Some interesting news from researchers working in Panama.

Dr. Karen Lips and her team documented the association of disease and the massive decline of amphibians within a protected national park in El Cope, Panama in 2006 (Lips, K. R., Brem, F., Brenes, R., Reeve, J. D., Alford, R. A., Voyles, J., Carey, C., Livo, L., Pessier, A. P. & Collins, J. P. 2006. Emerging infectious disease and the loss of biodiversity in a Neotropical amphibian community. Proc. Nat. Acad. Sci. 103:3165-3170.). Further findings just published by Andrew Crawford, Karen Lips and Eldredge Berminhama in PNAS have shown through DNA barcoding techniques that although 30 species are known to have disappeared from this study site, nearly a dozen more may have disappeared before they were even described to science!

I ran across this recent press on the subject following the publication of their paper and thought I’d share it. http://www.physorg.com/news198764525.html

More information on this publication can be found here: http://www.pnas.org/content/early/2010/07/09/0914115107

Knowing that habitat loss is the number one threat to amphibians and thinking about how many species we KNOW are lost to habitat loss, it makes me think about how these new data may indicate that even more species lost via destruction of their homes is even higher than we know! Not only are species going missing faster than we discover new ones, the rate is much higher than I would have thought.

Dr. Karen Lips and her team documented the association of disease and the massive decline of amphibians within a protected national park in El Cope, Panama in 2006 (Lips, K. R., Brem, F., Brenes, R., Reeve, J. D., Alford, R. A., Voyles, J., Carey, C., Livo, L., Pessier, A. P. & Collins, J. P. 2006. Emerging infectious disease and the loss of biodiversity in a Neotropical amphibian community. Proc. Nat. Acad. Sci. 103:3165-3170.). Further findings just published by Andrew Crawford, Karen Lips and Eldredge Bermingham in PNAS have shown through DNA barcoding techniques that although 30 species are known to have disappeared from this study site, nearly a dozen more may have disappeared before they were even described to science!

I ran across this recent press on the subject following the publication of their paper and thought I’d share it: http://www.physorg.com/news198764525.html

More information on this publication can be found here: http://www.pnas.org/content/early/2010/07/09/0914115107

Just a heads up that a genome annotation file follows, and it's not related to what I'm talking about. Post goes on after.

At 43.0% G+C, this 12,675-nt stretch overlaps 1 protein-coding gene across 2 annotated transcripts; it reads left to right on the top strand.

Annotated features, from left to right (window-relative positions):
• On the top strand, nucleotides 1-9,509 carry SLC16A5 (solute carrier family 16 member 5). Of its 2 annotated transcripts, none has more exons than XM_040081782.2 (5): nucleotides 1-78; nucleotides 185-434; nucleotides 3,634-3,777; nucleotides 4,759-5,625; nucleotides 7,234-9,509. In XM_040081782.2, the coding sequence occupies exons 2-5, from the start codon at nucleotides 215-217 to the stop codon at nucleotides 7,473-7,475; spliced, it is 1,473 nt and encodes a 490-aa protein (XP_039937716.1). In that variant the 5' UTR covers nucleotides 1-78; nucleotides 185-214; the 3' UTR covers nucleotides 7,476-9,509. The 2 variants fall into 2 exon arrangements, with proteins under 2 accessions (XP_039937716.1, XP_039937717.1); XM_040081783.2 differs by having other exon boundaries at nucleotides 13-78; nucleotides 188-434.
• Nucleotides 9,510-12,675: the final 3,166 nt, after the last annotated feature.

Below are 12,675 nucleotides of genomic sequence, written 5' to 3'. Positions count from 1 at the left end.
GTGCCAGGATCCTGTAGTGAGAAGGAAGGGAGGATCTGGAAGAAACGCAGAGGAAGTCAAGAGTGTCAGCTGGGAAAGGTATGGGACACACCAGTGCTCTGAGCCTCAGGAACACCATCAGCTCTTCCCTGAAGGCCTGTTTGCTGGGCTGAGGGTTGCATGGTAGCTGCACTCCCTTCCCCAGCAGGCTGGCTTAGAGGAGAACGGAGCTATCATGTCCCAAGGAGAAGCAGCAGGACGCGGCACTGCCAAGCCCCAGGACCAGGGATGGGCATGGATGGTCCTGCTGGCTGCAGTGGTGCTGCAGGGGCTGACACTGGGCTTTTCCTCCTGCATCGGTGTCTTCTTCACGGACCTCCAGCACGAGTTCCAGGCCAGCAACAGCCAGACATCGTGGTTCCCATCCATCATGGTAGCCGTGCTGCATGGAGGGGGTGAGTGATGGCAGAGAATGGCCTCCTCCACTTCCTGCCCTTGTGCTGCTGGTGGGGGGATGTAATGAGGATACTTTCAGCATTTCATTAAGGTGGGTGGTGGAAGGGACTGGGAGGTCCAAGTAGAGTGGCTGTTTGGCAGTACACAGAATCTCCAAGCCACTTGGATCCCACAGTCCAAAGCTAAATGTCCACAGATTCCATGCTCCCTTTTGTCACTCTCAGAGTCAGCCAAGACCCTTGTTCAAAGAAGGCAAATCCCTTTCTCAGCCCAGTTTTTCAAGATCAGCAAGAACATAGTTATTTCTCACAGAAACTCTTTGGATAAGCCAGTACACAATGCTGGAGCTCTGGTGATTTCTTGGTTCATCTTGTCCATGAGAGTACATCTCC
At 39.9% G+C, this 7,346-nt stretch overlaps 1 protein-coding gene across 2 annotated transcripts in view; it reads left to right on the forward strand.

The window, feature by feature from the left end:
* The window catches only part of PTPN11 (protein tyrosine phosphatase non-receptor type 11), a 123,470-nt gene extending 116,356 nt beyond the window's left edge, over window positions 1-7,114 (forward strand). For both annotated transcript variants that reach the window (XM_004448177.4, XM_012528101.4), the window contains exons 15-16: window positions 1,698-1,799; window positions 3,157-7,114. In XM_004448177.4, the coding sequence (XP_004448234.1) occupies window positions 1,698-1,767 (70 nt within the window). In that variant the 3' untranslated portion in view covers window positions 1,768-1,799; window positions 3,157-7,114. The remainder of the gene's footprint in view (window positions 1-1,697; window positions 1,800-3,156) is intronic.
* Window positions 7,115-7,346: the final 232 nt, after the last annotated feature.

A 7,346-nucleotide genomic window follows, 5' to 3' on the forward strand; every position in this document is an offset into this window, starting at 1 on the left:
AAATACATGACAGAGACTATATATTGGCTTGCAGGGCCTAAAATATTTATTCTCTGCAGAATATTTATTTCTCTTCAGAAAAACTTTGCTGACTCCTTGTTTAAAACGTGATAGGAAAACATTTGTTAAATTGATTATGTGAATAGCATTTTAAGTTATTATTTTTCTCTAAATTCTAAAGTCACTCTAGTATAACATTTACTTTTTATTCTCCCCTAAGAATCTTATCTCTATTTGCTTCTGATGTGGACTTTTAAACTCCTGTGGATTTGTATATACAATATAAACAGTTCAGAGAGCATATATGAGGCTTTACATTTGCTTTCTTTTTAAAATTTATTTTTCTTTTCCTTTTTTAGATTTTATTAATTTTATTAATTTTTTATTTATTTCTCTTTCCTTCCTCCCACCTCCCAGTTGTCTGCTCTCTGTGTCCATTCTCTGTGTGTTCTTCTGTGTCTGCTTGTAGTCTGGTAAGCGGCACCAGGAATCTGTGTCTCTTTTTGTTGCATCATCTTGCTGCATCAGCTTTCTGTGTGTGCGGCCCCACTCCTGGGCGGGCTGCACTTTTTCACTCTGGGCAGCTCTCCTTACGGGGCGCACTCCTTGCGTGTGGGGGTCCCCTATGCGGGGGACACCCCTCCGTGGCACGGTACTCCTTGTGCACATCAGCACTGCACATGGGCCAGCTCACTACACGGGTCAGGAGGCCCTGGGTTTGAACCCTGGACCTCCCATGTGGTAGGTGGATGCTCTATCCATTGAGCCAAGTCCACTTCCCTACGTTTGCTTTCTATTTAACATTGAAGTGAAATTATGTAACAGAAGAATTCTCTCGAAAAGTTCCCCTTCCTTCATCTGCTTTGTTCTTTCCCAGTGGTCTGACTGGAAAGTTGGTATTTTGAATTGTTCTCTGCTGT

Knowing that habitat loss is the number one threat to amphibians and thinking about how many species we KNOW are lost to habitat loss, it makes me think about how these new data may indicate that even more species lost via destruction of their homes is even higher than we know! Not only are species going missing faster than we discover new ones, the rate is much higher than I would have thought.

Mongabay.com just posted a powerful update on the chytrid fungus’ connection to global warming, but what I find most interesting is how Mr. Butler summarizes the amphibian crisis. This is a great primer as well as refresher course:

“The Global Amphibian Assessment reports that nearly one third of all species (32%) are threatened, with 42% having declined since the 1980s. As many as 165 species are thought to have become extinct during the past thirty years. Calculations comparing current extinction rates of amphibians to background, or normal, extinction rates have yielded a current rate that is 211 times larger than background rates. When endangered species are included in the calculation, the result is expanded to 25,039–45,474 times that of background extinction rates.

“Amphibian declines have grown so severe that in February 16th, 2007, scientists from all over the world met in Atlanta, GA, to form the Amphibian Ark, a group dedicated to the preservation of more than 6,000 species of frogs, toads, salamanders, and caecilians (a group of subterrestrial wormlike amphibians). Their aim is mainly concerned with implementing captive breeding programs to safeguard the most threatened species.

“Along with providing a vital loss to biodiversity, amphibian declines foreshadow problems that other organisms may experience in the future. Amphibians are an important “index” group; the health of individual species serves as a powerful indicator of the health of an entire ecosystem. Scientists believe that what is happening to amphibians now will someday happen to other organisms, including humans.”

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